Finally, Poulin-Dubois and her colleagues analyzed translation equivalents. Translation equivalents, a scientific way of naming synonyms across languages, are words that bilinguals share in both languages. For example, a French-English bilingual child may know the word ‘chien’ (dog in French) AND the word ‘dog’. The child has two words for one concept. The authors revealed that bilingual children with a large number of translation equivalents in their vocabulary responded faster to the computerized test than monolinguals, as they were able to understand and identify the word they heard quicker. This confirms that children who have two words for one concept are able to retrive that word more rapidly in the brain. Previous studies had suggested that having two words for one concept may inhibit a child’s performance. This study proves otherwise.

This study highlights that bilingual children are not delayed in any area of vocabulary when compared to monolingual children. Additionally, it encourages parents to create as rich an experience as possible for their multilingual children.

Poulin-Dubois, D., Bialystok, E., Blaye, A., Polonia, A. & Yott, J. (2012). Lexical access and vocabulary development in very young bilinguals, International Journal of Bilingualism.

David, A.  & Wei, L. (2008). Individual Differences in the Lexical Development of French-English Bilingual Children, International Journal of Bilingual Education and Bilingualism, 11, 5.

Photo courtesy of Pixabay

11 COMMENTS

  1. An article on linguistics would be easier to take seriously if it did not contain a grammatical error in the title. Should be “fewer” works, not “less”. Argh.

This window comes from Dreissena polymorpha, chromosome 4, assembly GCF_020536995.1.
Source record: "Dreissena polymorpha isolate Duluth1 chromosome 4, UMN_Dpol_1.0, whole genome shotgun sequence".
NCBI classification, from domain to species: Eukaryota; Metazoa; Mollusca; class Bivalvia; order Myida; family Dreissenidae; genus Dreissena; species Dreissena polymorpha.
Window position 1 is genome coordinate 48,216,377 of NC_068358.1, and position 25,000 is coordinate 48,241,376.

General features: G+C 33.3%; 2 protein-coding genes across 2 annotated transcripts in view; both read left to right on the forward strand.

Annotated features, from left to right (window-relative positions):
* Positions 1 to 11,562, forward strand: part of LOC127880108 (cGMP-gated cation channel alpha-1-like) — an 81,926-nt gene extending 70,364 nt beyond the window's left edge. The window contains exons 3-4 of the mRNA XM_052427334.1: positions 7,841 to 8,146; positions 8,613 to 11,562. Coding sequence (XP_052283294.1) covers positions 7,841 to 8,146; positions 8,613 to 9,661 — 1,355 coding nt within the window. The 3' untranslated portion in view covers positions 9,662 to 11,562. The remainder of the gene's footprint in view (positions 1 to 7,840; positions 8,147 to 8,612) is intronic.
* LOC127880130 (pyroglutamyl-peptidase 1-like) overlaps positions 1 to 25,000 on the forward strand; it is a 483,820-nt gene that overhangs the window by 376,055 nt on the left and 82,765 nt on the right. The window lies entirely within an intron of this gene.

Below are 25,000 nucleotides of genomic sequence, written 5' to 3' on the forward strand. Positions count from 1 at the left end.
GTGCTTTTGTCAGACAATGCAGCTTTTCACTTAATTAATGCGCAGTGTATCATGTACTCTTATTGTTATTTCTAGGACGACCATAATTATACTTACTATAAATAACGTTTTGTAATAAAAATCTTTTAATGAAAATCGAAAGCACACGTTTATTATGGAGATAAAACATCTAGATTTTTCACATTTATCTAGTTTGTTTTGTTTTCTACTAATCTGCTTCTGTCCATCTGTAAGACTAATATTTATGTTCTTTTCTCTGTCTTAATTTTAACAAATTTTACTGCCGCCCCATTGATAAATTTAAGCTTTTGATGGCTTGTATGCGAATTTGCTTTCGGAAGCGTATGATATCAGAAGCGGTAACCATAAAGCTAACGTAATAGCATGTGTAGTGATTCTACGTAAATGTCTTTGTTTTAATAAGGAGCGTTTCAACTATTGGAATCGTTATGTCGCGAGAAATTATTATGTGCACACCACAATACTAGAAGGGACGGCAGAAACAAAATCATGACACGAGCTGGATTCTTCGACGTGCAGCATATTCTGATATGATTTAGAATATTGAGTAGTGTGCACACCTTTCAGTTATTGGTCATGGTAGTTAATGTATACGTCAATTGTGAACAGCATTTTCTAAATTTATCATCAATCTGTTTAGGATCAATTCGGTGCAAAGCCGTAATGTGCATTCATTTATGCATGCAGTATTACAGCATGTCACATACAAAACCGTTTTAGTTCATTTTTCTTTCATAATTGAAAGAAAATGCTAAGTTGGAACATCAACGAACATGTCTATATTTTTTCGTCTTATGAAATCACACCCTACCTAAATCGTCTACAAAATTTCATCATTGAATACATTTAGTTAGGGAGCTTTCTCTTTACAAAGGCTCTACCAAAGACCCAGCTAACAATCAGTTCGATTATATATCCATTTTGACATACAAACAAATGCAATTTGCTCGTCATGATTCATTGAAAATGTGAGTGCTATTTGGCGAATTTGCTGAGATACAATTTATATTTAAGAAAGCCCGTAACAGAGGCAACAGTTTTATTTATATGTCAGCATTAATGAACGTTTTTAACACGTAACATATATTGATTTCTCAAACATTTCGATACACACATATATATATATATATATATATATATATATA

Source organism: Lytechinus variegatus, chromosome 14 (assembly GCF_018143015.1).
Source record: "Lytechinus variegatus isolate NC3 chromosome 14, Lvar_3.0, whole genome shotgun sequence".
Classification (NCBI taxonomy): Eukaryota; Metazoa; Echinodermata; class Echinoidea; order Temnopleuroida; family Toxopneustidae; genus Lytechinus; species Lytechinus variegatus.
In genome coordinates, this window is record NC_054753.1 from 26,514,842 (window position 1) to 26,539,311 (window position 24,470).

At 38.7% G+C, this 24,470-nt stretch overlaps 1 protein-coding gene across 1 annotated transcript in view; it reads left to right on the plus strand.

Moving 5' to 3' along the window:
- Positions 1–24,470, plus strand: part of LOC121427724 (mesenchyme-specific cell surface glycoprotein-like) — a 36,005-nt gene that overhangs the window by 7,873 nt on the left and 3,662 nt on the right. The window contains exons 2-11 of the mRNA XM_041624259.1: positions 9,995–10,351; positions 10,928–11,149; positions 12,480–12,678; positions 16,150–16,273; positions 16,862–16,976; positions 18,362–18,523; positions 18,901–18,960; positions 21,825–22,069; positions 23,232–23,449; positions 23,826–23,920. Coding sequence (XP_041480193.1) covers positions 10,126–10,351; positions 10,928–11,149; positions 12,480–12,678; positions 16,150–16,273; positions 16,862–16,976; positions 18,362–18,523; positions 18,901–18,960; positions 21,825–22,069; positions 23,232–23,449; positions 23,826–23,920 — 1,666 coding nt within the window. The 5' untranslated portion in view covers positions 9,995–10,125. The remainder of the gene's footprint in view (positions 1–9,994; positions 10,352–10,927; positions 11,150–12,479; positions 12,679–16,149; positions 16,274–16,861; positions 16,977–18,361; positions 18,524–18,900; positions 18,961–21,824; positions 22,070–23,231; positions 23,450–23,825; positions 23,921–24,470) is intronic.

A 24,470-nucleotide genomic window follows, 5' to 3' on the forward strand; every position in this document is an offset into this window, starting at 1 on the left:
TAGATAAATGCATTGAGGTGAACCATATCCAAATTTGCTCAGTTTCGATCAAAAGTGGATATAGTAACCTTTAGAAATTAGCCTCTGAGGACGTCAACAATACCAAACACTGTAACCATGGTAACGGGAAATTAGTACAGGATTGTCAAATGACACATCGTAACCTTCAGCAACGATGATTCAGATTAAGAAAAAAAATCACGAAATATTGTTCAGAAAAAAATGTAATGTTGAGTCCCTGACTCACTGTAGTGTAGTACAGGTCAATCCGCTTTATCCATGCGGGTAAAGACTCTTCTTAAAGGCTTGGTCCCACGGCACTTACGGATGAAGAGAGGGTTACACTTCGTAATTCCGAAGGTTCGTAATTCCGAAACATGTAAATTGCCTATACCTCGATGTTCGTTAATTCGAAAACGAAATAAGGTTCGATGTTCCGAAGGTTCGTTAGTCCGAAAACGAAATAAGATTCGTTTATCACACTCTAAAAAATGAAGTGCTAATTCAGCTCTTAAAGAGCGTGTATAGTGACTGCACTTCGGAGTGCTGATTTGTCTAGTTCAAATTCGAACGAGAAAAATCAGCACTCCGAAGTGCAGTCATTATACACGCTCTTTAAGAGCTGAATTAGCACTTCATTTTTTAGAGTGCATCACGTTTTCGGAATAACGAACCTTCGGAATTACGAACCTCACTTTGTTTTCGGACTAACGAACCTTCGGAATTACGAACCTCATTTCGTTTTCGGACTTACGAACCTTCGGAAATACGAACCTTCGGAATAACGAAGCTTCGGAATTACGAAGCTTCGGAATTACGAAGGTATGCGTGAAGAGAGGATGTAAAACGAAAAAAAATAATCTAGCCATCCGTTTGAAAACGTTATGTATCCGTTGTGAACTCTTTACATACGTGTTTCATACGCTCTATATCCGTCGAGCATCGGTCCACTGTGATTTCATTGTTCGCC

2. A very good article on an important subject. Even monolingual people have different vocabularies depending on the experiences they have, their hobbies, their profession, etc. Similarly, bilingual children may learn new words in their two vocabularies at different times, but if the words are needed in both languages, they will learn them. We for example noticed that our oldest child knew quite a bit about gardening in French, having helped out her grandpa in France over the summer holidays. As our own garden is quite the jungle she obviously did not have the same experience at home, hence the temporary lack of vocabulary in Finnish (nothing some good dinner-table conversation can’t fix).

    I agree that sufficient exposure to both languages (especially to the minority language) helps. Promoting biliteracy and reading to children in both (or more) languages, is also a great way to fill in any gaps in vocabulary.

  3. I am so glad I came across this article. Our kids are German – English bilingual, we live in the U.S.. The oldest is in Kindergarten and just got her IOWA test results back. She did very well over all but it was interesting to note that her vocabulary skills were well below all of her other skills. I was wondering if that is something common to bilingual kids? And I guess the answer is yes …

  4. I just wanted to add that recent research by myself and colleagues in the US has found that young bilinguals actually are about 4 months AHEAD of monolinguals when you look at the number of words they understand. And for the number of words they speak we didn’t find any statistical differences. You’ll find the link to the original article in the ‘In the spotlight’ rubric on the ERBIS website (which is up and running but far from complete yet, sorry; http://www.erbis.org).